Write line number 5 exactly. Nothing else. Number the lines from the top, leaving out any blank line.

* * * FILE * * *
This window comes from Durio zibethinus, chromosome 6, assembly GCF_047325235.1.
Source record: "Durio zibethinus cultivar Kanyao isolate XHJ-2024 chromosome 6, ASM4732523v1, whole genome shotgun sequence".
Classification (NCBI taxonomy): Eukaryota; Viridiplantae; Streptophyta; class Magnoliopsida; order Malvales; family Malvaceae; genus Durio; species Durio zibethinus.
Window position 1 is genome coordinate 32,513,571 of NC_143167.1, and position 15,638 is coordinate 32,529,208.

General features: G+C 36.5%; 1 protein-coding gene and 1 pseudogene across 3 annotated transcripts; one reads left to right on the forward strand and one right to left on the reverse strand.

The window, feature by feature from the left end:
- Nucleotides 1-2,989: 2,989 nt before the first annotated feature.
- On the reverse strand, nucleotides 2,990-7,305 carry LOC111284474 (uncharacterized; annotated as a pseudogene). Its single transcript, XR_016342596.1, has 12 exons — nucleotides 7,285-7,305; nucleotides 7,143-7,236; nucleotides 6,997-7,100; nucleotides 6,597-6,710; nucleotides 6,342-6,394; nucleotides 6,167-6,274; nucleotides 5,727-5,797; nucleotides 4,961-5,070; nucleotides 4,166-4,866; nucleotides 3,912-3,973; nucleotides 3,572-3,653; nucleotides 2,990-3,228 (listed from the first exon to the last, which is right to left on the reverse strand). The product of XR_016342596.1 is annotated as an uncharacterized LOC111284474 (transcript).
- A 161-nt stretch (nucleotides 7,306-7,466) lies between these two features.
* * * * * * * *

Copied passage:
General features: G+C 36.5%; 1 protein-coding gene and 1 pseudogene across 3 annotated transcripts; one reads left to right on the forward strand and one right to left on the reverse strand.